Gulls Are Hard
Gulls can be notoriously difficult to identify. They change appearance with age and the season. To add to the complexity, some species readily interbreed to produce hybrid offspring.
This is the case with Washington's Western and Glaucous-winged Gulls. According to Sibley, hybrids of the two may be more abundant here than either of the two individual species.
This is why I am calling this one a hybrid of the Western Gull (Larus occidentalis) and the Glaucous-winged Gull (Larus glaucescens). Both species have dark eyes, pink legs and a heavy bill with a red spot. The wing tips of the Wedstern are black while those of the Glaucous-winged are light gray like the mantle. This bird's wing tips are dark gray. Of course, I could be completely wrong. Like I said, gulls are hard.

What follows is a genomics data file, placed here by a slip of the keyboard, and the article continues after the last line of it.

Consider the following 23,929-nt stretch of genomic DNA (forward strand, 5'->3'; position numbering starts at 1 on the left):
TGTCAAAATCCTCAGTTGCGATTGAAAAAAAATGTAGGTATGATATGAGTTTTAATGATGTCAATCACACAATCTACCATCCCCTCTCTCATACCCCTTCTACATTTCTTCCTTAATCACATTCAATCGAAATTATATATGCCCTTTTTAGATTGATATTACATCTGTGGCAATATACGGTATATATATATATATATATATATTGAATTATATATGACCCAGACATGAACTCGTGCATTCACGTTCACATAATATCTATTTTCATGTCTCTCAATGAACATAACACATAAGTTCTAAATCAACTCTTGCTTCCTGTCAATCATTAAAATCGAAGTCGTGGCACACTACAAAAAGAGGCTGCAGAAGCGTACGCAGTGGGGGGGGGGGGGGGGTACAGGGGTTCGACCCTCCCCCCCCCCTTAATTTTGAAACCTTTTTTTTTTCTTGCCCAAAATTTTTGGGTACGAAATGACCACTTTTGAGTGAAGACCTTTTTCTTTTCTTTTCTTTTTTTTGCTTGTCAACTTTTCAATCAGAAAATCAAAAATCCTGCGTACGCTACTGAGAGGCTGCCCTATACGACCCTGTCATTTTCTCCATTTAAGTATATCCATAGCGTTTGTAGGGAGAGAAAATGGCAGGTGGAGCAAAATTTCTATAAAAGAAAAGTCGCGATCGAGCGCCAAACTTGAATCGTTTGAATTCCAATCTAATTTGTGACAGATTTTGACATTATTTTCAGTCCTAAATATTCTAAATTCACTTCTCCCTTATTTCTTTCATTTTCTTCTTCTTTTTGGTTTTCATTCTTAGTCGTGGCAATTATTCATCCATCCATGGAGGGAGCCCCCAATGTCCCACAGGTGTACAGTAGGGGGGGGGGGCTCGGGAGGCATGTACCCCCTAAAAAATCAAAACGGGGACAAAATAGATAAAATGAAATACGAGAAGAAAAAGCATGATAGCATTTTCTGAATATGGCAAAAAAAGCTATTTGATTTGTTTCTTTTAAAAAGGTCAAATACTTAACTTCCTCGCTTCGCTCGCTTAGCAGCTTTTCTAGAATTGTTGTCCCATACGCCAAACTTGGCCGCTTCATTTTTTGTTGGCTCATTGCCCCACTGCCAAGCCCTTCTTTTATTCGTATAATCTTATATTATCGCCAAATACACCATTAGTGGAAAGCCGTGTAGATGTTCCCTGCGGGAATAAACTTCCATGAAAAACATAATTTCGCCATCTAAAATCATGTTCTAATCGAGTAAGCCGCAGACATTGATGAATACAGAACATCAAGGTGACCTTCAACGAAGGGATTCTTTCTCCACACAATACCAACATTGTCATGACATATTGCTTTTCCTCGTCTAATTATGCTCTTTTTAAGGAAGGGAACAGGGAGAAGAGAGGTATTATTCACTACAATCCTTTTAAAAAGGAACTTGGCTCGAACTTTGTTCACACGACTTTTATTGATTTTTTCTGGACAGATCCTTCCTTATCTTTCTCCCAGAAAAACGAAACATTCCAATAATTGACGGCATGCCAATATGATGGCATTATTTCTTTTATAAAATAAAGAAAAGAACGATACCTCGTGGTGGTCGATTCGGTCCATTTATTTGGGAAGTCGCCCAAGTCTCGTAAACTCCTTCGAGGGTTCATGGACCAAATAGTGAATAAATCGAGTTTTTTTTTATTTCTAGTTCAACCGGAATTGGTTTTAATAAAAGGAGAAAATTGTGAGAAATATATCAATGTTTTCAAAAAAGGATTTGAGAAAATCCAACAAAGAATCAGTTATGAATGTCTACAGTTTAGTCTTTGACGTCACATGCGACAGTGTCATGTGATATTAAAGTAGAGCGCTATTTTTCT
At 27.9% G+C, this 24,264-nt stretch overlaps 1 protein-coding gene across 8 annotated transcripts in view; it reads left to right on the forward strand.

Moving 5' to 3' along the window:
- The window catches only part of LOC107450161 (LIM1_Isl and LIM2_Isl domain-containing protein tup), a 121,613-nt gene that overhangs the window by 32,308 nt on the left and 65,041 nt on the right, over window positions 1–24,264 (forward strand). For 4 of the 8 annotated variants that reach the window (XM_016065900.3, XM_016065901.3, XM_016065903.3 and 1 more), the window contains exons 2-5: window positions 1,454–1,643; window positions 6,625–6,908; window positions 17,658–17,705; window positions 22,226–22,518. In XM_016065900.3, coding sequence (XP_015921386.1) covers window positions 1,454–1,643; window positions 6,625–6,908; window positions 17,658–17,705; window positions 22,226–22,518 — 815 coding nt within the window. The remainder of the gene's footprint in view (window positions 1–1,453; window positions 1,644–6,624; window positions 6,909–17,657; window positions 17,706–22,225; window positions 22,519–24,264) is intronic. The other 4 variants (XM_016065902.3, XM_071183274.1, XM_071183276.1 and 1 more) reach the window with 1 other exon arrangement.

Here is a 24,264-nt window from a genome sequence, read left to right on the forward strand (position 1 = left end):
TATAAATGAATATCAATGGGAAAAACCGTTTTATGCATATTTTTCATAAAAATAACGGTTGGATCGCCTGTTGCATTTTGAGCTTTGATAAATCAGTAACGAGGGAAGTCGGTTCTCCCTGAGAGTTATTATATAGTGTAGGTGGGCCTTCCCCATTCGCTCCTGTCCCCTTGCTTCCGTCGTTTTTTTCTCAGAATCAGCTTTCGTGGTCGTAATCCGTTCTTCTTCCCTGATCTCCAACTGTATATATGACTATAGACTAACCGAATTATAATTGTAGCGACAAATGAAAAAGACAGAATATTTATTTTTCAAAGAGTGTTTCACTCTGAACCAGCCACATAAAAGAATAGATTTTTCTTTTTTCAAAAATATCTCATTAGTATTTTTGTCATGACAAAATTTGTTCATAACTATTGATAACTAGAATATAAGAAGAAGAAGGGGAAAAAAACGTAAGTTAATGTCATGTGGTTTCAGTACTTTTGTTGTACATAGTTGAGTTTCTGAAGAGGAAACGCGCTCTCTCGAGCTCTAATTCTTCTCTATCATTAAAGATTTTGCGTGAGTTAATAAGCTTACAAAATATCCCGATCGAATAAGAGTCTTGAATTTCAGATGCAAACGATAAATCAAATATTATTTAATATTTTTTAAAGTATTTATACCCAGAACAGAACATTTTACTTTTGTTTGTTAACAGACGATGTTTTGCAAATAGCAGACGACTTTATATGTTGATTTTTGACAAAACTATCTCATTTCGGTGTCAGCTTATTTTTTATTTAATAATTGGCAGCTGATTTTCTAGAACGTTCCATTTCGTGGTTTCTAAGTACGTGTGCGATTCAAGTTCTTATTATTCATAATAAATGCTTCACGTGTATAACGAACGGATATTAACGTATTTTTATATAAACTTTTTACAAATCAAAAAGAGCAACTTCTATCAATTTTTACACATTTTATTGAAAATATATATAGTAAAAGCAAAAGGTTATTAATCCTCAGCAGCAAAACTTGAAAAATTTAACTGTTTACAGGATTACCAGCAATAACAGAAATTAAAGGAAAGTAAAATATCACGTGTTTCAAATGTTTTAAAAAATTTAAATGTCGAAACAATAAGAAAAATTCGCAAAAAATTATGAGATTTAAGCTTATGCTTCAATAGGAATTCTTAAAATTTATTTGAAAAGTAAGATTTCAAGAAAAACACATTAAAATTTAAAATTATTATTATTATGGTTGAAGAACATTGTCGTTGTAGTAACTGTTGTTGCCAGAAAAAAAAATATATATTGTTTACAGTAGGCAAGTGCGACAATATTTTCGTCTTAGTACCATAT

In the Kukutali Preserve, there is a driftwood log that that juts out over the beach. It is propped up on a large rock. There is always a gull perched on the end of it. I will go out on a limb here and speculate that it is the same bird each time. Do you think he has claimed ownership of this perching spot?